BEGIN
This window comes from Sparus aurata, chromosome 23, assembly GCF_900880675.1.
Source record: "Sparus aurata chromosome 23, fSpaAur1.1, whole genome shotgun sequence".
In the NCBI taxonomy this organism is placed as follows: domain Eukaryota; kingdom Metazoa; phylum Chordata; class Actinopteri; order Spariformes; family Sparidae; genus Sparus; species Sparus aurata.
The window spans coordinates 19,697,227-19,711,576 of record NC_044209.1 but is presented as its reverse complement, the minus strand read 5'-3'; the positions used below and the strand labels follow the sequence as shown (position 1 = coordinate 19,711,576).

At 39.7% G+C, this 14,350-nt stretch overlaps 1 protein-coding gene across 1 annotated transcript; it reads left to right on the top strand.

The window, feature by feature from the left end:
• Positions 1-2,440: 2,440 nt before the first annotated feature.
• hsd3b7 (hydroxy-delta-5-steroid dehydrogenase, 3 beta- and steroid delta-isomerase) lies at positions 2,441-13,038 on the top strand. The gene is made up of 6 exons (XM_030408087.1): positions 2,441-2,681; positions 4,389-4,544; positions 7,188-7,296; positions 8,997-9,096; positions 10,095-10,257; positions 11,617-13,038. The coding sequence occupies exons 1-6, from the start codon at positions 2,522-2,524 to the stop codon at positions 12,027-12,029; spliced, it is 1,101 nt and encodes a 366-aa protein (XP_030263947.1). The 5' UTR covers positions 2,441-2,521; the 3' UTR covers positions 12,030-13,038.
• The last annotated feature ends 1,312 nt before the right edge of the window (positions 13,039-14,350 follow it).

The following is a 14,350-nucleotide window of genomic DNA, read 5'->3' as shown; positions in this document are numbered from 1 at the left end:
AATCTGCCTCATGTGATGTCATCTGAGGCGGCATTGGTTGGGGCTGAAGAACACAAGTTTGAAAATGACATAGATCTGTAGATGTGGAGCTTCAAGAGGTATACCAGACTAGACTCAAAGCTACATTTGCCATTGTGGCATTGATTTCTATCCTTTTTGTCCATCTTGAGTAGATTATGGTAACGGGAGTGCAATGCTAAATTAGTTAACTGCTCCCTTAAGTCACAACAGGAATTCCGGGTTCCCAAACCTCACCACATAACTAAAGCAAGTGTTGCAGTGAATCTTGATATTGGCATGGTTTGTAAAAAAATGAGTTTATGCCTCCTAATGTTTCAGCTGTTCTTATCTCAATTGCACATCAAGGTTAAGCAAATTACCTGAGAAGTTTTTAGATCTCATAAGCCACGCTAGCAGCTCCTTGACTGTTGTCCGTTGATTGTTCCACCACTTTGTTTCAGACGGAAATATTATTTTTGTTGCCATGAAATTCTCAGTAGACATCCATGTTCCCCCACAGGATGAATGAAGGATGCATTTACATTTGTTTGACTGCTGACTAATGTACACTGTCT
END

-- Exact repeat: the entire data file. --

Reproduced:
This window comes from Sparus aurata, chromosome 23, assembly GCF_900880675.1.
Source record: "Sparus aurata chromosome 23, fSpaAur1.1, whole genome shotgun sequence".
In the NCBI taxonomy this organism is placed as follows: domain Eukaryota; kingdom Metazoa; phylum Chordata; class Actinopteri; order Spariformes; family Sparidae; genus Sparus; species Sparus aurata.
The window spans coordinates 19,697,227-19,711,576 of record NC_044209.1 but is presented as its reverse complement, the minus strand read 5'-3'; the positions used below and the strand labels follow the sequence as shown (position 1 = coordinate 19,711,576).

At 39.7% G+C, this 14,350-nt stretch overlaps 1 protein-coding gene across 1 annotated transcript; it reads left to right on the top strand.

The window, feature by feature from the left end:
• Positions 1-2,440: 2,440 nt before the first annotated feature.
• hsd3b7 (hydroxy-delta-5-steroid dehydrogenase, 3 beta- and steroid delta-isomerase) lies at positions 2,441-13,038 on the top strand. The gene is made up of 6 exons (XM_030408087.1): positions 2,441-2,681; positions 4,389-4,544; positions 7,188-7,296; positions 8,997-9,096; positions 10,095-10,257; positions 11,617-13,038. The coding sequence occupies exons 1-6, from the start codon at positions 2,522-2,524 to the stop codon at positions 12,027-12,029; spliced, it is 1,101 nt and encodes a 366-aa protein (XP_030263947.1). The 5' UTR covers positions 2,441-2,521; the 3' UTR covers positions 12,030-13,038.
• The last annotated feature ends 1,312 nt before the right edge of the window (positions 13,039-14,350 follow it).

The following is a 14,350-nucleotide window of genomic DNA, read 5'->3' as shown; positions in this document are numbered from 1 at the left end:
AATCTGCCTCATGTGATGTCATCTGAGGCGGCATTGGTTGGGGCTGAAGAACACAAGTTTGAAAATGACATAGATCTGTAGATGTGGAGCTTCAAGAGGTATACCAGACTAGACTCAAAGCTACATTTGCCATTGTGGCATTGATTTCTATCCTTTTTGTCCATCTTGAGTAGATTATGGTAACGGGAGTGCAATGCTAAATTAGTTAACTGCTCCCTTAAGTCACAACAGGAATTCCGGGTTCCCAAACCTCACCACATAACTAAAGCAAGTGTTGCAGTGAATCTTGATATTGGCATGGTTTGTAAAAAAATGAGTTTATGCCTCCTAATGTTTCAGCTGTTCTTATCTCAATTGCACATCAAGGTTAAGCAAATTACCTGAGAAGTTTTTAGATCTCATAAGCCACGCTAGCAGCTCCTTGACTGTTGTCCGTTGATTGTTCCACCACTTTGTTTCAGACGGAAATATTATTTTTGTTGCCATGAAATTCTCAGTAGACATCCATGTTCCCCCACAGGATGAATGAAGGATGCATTTACATTTGTTTGACTGCTGACTAATGTACACTGTCT